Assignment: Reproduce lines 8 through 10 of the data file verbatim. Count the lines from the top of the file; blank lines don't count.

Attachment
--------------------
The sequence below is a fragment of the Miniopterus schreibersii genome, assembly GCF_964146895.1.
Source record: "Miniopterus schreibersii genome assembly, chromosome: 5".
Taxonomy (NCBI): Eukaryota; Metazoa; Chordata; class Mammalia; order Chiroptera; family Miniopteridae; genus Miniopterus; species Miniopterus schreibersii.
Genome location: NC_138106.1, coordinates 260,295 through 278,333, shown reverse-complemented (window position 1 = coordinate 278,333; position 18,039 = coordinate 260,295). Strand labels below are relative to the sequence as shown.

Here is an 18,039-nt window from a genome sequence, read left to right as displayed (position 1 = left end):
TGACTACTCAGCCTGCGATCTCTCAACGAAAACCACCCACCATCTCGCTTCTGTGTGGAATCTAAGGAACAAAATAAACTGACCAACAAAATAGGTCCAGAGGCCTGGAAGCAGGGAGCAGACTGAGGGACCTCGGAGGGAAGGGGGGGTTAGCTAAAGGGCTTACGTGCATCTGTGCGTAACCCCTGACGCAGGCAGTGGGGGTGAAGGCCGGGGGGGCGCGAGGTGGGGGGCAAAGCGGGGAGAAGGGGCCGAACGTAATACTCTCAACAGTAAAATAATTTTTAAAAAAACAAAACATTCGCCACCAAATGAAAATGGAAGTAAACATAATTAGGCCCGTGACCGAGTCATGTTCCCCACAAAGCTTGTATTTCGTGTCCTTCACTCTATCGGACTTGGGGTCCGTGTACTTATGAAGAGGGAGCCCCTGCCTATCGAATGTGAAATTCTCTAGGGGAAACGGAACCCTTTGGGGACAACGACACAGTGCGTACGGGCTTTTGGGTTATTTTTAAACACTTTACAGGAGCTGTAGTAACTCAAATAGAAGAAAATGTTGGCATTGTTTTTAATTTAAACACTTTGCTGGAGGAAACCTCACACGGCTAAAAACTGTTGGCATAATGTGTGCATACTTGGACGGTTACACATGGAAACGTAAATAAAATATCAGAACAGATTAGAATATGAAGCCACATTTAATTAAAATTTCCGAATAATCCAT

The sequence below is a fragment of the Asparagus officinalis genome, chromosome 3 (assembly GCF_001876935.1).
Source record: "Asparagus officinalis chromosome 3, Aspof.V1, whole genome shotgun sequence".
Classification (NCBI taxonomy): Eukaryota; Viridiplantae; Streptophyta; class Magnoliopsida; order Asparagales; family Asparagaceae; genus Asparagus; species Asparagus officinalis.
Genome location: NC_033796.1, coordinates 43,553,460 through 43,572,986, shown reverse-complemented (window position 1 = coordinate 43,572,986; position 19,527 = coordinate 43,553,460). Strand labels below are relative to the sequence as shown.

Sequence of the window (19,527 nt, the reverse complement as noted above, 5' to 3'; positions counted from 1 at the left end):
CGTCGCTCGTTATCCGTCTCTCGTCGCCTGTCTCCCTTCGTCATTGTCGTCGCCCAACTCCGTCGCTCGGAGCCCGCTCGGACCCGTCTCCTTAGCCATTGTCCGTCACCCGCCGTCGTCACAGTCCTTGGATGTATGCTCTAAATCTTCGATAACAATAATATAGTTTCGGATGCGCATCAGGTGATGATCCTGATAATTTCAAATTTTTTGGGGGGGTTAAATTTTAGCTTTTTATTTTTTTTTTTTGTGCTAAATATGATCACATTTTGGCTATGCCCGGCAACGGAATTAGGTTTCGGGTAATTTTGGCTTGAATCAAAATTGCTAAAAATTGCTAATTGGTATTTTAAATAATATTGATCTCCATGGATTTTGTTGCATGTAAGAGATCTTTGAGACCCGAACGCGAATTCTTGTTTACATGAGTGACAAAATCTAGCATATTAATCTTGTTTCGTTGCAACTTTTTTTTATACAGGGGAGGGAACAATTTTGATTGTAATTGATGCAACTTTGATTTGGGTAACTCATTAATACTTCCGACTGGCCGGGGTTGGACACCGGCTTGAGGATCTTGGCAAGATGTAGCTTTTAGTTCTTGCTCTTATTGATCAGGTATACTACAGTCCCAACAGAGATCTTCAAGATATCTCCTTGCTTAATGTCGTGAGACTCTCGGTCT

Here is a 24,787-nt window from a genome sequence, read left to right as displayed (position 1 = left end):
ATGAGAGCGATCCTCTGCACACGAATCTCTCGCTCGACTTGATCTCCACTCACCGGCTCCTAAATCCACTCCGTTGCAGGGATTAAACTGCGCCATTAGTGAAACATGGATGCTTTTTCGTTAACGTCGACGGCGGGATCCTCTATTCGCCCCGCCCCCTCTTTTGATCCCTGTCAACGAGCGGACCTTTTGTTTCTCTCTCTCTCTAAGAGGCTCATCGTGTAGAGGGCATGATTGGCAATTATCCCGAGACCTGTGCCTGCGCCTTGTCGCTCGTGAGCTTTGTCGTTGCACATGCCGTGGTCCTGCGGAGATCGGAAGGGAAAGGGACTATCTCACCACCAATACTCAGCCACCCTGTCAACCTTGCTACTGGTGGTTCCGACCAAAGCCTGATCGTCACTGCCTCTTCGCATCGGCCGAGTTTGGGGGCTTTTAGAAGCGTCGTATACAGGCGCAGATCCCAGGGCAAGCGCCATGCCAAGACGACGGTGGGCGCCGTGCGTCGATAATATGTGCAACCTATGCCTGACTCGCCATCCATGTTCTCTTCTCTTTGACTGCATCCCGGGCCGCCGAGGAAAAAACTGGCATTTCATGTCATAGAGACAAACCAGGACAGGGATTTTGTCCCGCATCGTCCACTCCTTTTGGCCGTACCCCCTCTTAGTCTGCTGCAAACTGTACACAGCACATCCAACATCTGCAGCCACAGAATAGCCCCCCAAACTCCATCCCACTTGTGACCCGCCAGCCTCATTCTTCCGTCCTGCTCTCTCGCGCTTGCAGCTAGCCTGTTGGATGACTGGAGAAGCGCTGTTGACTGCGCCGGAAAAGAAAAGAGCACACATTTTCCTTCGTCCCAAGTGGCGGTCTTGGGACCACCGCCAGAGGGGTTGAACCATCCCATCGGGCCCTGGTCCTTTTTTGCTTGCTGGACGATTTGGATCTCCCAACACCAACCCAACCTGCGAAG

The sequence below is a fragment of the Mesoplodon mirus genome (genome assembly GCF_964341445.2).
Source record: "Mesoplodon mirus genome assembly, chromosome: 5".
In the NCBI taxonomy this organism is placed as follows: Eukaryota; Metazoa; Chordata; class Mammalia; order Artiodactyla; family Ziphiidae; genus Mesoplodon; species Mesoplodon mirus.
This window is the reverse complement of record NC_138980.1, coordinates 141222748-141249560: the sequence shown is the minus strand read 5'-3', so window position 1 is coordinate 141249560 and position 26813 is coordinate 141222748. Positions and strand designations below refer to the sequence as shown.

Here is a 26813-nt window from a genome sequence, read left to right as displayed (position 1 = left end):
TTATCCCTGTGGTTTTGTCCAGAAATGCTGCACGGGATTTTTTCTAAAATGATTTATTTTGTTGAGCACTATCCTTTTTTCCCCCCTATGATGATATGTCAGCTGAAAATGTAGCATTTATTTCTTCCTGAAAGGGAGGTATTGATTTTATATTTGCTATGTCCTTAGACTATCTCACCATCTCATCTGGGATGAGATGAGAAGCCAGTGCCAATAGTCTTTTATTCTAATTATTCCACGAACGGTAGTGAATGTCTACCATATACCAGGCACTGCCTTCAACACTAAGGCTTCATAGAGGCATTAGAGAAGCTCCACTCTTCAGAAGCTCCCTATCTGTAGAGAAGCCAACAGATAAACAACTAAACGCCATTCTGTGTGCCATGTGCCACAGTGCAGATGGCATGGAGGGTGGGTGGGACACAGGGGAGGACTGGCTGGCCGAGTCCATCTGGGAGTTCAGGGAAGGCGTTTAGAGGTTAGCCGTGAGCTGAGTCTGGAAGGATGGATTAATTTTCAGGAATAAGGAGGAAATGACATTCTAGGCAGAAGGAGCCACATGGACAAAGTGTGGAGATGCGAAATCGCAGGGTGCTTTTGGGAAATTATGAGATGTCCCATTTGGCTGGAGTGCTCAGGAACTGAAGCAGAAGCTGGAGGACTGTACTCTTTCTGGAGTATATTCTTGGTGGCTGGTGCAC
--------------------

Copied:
Source record: "Asparagus officinalis chromosome 3, Aspof.V1, whole genome shotgun sequence".
Classification (NCBI taxonomy): Eukaryota; Viridiplantae; Streptophyta; class Magnoliopsida; order Asparagales; family Asparagaceae; genus Asparagus; species Asparagus officinalis.
Genome location: NC_033796.1, coordinates 43,553,460 through 43,572,986, shown reverse-complemented (window position 1 = coordinate 43,572,986; position 19,527 = coordinate 43,553,460). Strand labels below are relative to the sequence as shown.